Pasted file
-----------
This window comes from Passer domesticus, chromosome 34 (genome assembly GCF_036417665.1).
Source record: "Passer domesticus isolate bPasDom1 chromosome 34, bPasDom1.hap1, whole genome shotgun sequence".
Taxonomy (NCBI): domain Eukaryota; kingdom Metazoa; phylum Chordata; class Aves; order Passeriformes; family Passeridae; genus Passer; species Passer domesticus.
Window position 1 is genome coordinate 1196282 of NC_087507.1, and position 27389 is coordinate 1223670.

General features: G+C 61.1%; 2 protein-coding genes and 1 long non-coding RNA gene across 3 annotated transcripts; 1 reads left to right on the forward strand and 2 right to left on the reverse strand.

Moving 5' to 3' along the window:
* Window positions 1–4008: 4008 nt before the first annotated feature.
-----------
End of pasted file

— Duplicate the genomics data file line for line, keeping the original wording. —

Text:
This window comes from Passer domesticus, chromosome 34 (genome assembly GCF_036417665.1).
Source record: "Passer domesticus isolate bPasDom1 chromosome 34, bPasDom1.hap1, whole genome shotgun sequence".
Taxonomy (NCBI): domain Eukaryota; kingdom Metazoa; phylum Chordata; class Aves; order Passeriformes; family Passeridae; genus Passer; species Passer domesticus.
Window position 1 is genome coordinate 1196282 of NC_087507.1, and position 27389 is coordinate 1223670.

General features: G+C 61.1%; 2 protein-coding genes and 1 long non-coding RNA gene across 3 annotated transcripts; 1 reads left to right on the forward strand and 2 right to left on the reverse strand.

Moving 5' to 3' along the window:
* Window positions 1–4008: 4008 nt before the first annotated feature.